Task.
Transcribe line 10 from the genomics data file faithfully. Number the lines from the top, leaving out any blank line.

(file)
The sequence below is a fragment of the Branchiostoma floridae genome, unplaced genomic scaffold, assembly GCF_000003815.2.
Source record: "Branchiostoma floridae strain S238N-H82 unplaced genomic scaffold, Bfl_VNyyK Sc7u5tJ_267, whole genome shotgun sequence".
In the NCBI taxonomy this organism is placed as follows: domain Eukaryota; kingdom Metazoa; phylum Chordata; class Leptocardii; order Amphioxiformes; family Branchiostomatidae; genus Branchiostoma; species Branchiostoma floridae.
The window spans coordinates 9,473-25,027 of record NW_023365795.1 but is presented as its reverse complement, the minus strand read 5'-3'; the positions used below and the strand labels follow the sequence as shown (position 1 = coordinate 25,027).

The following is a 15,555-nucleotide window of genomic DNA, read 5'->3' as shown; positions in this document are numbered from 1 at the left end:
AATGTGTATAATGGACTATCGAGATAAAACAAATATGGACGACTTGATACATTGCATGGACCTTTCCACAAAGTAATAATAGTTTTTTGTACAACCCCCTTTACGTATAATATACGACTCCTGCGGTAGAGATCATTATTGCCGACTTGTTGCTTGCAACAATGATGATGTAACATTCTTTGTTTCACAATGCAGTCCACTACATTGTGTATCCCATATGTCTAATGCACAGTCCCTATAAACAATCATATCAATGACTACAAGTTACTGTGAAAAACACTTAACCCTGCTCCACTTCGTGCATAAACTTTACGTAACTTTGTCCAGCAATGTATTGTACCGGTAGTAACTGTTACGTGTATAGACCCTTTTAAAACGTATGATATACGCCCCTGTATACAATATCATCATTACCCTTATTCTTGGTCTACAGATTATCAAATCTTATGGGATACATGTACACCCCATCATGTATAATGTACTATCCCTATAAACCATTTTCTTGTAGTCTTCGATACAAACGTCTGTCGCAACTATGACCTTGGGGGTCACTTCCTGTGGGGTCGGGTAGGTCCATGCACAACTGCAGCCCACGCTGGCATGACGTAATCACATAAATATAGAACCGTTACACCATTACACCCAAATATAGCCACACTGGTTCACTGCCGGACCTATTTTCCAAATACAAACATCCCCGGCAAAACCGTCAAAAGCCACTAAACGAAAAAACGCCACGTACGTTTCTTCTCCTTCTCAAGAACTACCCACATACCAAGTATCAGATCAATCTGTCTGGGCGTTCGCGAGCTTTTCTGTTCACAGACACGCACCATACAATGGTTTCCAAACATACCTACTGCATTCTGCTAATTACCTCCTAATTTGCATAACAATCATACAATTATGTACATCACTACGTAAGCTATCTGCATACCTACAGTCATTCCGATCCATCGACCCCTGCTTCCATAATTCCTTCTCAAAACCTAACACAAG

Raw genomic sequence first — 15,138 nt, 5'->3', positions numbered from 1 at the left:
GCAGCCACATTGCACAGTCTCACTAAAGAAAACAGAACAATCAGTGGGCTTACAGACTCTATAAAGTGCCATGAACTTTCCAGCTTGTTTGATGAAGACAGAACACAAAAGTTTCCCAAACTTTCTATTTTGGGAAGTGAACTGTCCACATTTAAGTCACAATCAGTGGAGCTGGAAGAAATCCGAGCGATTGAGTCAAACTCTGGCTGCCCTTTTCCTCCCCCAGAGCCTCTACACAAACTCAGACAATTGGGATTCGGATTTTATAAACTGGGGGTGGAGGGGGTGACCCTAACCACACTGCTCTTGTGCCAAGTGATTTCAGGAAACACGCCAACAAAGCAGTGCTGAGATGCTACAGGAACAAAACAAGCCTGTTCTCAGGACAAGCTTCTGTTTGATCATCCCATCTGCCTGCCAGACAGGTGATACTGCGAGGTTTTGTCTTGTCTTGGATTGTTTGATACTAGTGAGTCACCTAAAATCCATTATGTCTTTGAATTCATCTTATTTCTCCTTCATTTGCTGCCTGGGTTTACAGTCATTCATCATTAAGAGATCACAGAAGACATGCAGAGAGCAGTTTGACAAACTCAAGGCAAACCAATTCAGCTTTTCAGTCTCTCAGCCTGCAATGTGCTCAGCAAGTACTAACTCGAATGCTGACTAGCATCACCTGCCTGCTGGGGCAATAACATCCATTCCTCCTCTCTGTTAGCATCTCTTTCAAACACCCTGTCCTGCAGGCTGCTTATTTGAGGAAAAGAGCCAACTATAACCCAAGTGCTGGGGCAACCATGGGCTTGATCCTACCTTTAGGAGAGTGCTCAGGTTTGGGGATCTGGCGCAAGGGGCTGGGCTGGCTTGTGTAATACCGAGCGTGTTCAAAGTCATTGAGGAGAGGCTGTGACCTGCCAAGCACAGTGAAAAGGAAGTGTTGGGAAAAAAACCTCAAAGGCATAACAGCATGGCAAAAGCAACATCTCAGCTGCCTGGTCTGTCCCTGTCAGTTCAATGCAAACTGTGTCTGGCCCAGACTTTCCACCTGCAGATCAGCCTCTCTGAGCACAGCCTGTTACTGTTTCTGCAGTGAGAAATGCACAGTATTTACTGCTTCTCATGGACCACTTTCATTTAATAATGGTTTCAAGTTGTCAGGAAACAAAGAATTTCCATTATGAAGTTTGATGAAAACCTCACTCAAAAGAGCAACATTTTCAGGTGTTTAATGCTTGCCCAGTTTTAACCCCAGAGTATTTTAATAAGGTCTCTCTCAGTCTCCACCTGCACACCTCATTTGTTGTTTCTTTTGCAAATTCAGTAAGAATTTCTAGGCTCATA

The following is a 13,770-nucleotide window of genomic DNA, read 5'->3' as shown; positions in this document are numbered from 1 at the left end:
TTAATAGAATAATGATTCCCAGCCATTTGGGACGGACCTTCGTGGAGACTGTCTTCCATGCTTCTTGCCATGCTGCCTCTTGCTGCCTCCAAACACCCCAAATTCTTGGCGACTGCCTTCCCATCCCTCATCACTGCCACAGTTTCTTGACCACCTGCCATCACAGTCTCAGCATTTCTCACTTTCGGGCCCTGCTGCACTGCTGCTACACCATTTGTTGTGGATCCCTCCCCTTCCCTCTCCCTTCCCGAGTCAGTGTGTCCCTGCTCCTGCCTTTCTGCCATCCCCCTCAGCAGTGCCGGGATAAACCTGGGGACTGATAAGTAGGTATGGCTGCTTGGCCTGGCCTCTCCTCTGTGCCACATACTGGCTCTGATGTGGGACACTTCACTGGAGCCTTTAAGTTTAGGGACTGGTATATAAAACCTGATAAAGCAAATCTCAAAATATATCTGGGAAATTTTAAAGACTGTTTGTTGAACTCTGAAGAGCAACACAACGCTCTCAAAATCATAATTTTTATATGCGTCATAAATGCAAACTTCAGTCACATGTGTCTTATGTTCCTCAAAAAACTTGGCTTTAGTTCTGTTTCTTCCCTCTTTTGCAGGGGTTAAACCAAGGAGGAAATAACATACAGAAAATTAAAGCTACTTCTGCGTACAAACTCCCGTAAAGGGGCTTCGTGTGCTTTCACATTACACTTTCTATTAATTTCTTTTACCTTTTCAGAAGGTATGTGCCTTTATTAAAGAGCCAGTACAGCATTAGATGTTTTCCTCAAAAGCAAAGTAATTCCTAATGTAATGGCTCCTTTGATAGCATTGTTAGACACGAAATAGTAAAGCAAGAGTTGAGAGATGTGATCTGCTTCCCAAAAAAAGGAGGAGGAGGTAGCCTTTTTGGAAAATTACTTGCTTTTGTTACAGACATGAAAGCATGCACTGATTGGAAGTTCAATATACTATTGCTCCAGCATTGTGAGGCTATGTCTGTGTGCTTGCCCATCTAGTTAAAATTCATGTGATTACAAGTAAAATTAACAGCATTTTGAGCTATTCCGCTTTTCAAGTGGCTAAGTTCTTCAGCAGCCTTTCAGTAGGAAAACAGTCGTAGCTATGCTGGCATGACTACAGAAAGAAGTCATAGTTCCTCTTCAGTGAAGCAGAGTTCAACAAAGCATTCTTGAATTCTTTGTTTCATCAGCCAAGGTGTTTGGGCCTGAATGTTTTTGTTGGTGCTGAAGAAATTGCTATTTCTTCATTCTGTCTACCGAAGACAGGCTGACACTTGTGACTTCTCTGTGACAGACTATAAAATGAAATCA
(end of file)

TTAATAGAATAATGATTCCCAGCCATTTGGGACGGACCTTCGTGGAGACTGTCTTCCATGCTTCTTGCCATGCTGCCTCTTGCTGCCTCCAAACACCCCAAATTCTTGGCGACTGCCTTCCCATCCCTCATCACTGCCACAGTTTCTTGACCACCTGCCATCACAGTCTCAGCATTTCTCACTTTCGGGCCCTGCTGCACTGCTGCTACACCATTTGTTGTGGATCCCTCCCCTTCCCTCTCCCTTCCCGAGTCAGTGTGTCCCTGCTCCTGCCTTTCTGCCATCCCCCTCAGCAGTGCCGGGATAAACCTGGGGACTGATAAGTAGGTATGGCTGCTTGGCCTGGCCTCTCCTCTGTGCCACATACTGGCTCTGATGTGGGACACTTCACTGGAGCCTTTAAGTTTAGGGACTGGTATATAAAACCTGATAAAGCAAATCTCAAAATATATCTGGGAAATTTTAAAGACTGTTTGTTGAACTCTGAAGAGCAACACAACGCTCTCAAAATCATAATTTTTATATGCGTCATAAATGCAAACTTCAGTCACATGTGTCTTATGTTCCTCAAAAAACTTGGCTTTAGTTCTGTTTCTTCCCTCTTTTGCAGGGGTTAAACCAAGGAGGAAATAACATACAGAAAATTAAAGCTACTTCTGCGTACAAACTCCCGTAAAGGGGCTTCGTGTGCTTTCACATTACACTTTCTATTAATTTCTTTTACCTTTTCAGAAGGTATGTGCCTTTATTAAAGAGCCAGTACAGCATTAGATGTTTTCCTCAAAAGCAAAGTAATTCCTAATGTAATGGCTCCTTTGATAGCATTGTTAGACACGAAATAGTAAAGCAAGAGTTGAGAGATGTGATCTGCTTCCCAAAAAAAGGAGGAGGAGGTAGCCTTTTTGGAAAATTACTTGCTTTTGTTACAGACATGAAAGCATGCACTGATTGGAAGTTCAATATACTATTGCTCCAGCATTGTGAGGCTATGTCTGTGTGCTTGCCCATCTAGTTAAAATTCATGTGATTACAAGTAAAATTAACAGCATTTTGAGCTATTCCGCTTTTCAAGTGGCTAAGTTCTTCAGCAGCCTTTCAGTAGGAAAACAGTCGTAGCTATGCTGGCATGACTACAGAAAGAAGTCATAGTTCCTCTTCAGTGAAGCAGAGTTCAACAAAGCATTCTTGAATTCTTTGTTTCATCAGCCAAGGTGTTTGGGCCTGAATGTTTTTGTTGGTGCTGAAGAAATTGCTATTTCTTCATTCTGTCTACCGAAGACAGGCTGACACTTGTGACTTCTCTGTGACAGACTATAAAATGAAATCA